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    Supplements

    Recently diagnosed , would like to discuss treatment strategies

    #2
    Isabellelarne am sorry you have had to join us. Its a brilliant place for advice and support and also some fun when needed. I too am only recently diagnosed and haven't began any medication yet but with regards to supplements I take some magnesium tablets from holland and barrett. Not expensive and 1 a day. That's certainly made a difference to my cramp especially when had it before at night. Might be a coincidence but it eased within 2 weeks of being on them so am reluctant to stop them to find out. X

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      #3
      A warm welcome to the forum Isabelle. xx

      Originally posted by Isabellelarne View Post
      ... would like to discuss treatment strategies
      Treatment - for any specific symptoms?
      ​Diagnosed 03/2007. Sporadic Definite ALS/MND Spinal (hand) Onset.
      Eye gaze user - No functional limbs - No speech - Feeding tube - Overnight NIV.

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        #4
        Yes, treatment might depend on what the diagnosis is, the basis on which it was made, the type/cause of the MND and the symptoms or risks you wish to treat.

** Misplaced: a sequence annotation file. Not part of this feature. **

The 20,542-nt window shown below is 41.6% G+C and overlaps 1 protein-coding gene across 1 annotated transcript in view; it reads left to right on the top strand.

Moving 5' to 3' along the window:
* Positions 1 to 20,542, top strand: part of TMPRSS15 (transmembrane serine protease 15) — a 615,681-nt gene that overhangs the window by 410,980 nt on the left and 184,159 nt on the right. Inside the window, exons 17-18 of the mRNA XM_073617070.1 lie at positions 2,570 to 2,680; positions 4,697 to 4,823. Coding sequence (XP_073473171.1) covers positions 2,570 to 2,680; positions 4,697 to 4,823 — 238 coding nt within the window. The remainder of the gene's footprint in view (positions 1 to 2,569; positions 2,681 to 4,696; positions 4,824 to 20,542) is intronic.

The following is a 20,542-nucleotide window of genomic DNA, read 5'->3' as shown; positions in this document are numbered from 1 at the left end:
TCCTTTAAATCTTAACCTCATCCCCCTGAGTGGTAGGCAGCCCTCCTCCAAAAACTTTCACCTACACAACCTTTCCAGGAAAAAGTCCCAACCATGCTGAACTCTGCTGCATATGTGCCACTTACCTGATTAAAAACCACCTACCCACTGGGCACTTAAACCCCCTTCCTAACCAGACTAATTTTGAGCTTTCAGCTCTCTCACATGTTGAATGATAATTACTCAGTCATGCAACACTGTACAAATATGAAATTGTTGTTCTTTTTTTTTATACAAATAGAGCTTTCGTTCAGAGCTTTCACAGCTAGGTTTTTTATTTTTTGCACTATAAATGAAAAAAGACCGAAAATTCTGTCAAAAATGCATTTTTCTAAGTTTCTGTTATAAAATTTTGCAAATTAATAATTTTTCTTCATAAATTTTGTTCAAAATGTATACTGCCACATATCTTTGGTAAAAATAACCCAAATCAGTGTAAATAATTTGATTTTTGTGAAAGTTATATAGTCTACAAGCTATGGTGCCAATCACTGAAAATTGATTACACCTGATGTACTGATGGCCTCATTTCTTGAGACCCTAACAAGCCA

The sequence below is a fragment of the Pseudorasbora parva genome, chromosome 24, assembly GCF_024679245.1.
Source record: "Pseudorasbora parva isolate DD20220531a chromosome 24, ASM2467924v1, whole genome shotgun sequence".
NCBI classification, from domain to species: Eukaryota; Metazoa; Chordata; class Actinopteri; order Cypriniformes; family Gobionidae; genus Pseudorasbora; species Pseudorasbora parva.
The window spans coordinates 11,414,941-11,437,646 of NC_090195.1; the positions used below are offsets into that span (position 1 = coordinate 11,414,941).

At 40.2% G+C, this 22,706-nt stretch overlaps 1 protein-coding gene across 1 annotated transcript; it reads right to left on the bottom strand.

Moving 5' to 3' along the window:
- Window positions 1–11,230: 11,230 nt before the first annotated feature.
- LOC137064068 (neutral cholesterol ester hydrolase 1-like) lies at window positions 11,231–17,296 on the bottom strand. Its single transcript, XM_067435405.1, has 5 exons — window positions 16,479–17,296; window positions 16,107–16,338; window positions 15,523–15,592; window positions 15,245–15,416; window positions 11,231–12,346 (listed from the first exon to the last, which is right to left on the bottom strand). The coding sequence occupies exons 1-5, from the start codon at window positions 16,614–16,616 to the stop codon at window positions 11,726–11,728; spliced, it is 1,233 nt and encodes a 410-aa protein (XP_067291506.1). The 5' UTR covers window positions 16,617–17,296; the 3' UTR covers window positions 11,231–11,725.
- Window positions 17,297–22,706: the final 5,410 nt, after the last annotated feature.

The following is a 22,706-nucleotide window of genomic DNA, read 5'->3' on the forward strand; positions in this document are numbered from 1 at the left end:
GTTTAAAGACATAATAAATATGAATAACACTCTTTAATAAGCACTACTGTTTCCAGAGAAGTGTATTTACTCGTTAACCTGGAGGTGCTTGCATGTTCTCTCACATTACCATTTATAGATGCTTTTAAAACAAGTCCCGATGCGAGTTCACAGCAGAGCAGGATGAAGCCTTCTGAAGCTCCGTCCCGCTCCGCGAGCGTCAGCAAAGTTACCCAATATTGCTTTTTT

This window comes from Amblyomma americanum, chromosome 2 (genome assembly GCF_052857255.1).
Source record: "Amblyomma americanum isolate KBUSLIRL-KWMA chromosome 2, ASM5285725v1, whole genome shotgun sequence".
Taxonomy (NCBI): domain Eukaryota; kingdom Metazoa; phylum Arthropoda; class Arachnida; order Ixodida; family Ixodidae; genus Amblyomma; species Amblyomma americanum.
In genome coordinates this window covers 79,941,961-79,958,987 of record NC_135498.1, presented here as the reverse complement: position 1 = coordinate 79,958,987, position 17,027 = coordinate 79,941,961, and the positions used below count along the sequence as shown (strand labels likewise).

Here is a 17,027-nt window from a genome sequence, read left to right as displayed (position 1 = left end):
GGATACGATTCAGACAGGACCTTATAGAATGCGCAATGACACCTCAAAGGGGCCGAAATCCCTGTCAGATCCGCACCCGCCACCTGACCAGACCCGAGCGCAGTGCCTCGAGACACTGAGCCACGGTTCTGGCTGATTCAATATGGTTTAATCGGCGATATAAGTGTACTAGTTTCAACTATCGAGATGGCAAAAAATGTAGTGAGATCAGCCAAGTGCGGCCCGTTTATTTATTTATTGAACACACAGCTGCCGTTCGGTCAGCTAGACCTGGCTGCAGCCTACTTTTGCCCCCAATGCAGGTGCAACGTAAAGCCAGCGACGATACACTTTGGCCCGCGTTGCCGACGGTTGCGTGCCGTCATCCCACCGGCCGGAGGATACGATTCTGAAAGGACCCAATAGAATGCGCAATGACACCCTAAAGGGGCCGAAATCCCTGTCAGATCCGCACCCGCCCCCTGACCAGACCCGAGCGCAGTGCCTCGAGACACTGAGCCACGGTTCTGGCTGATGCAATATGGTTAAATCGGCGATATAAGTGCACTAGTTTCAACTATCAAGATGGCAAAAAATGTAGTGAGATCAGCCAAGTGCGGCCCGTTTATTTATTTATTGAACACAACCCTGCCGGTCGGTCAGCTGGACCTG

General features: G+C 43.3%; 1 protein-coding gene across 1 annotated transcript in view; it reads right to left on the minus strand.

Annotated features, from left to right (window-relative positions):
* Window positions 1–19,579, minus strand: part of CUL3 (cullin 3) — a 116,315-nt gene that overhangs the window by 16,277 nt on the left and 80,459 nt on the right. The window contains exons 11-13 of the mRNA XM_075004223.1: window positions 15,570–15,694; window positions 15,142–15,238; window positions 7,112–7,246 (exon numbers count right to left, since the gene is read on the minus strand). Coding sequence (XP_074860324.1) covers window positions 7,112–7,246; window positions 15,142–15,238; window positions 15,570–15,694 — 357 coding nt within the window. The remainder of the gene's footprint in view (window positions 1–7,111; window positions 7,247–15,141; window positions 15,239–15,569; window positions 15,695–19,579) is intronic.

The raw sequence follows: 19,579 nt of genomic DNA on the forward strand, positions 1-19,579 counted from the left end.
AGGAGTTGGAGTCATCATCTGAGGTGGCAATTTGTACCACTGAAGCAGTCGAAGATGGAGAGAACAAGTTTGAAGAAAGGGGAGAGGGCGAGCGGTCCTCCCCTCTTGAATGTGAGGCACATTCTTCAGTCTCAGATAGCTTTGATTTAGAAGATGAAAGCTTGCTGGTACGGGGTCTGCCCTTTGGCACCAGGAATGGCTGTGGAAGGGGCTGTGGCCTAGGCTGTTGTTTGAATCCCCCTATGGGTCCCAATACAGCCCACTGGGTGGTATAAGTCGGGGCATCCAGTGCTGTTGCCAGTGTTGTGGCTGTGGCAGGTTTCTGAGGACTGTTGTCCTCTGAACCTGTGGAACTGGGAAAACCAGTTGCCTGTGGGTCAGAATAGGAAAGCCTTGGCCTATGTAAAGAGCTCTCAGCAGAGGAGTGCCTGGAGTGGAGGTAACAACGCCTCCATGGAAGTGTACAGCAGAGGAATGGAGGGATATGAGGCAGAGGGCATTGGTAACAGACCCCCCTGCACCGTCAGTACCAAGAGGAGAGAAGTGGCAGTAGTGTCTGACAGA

Clinicians commonly assert there is no treatment for MND. This can be misleading. What they mean is that there is no known cure for it, and that no repeated large scale studies have proven the effectiveness of a treatment beyond doubt. In the case of supplements (rather than pharmaceuticals) this is unsurprising, as there is not enough money to be made from selling them to fund several large-scale clinical trials over a number of years.

        Is there evidence that has indicated some benefit from certain supplements, even if the tests have only been on animals or in vitro, if the methodology of the tests is considered to have some limitations, or if the successful results have not been distinctive enough to have reached a statistical confidence threshold (especially likely if the study is too small scale)? Yes.

        The main evidence I have seen is with antioxidants/free radical scavengers. There is some evidence suggesting they can slow progression, but no one seems to have bothered testing them on a large scale. Turmeric/curcumin and melatonin (if your GP will prescribe it) are just two examples.

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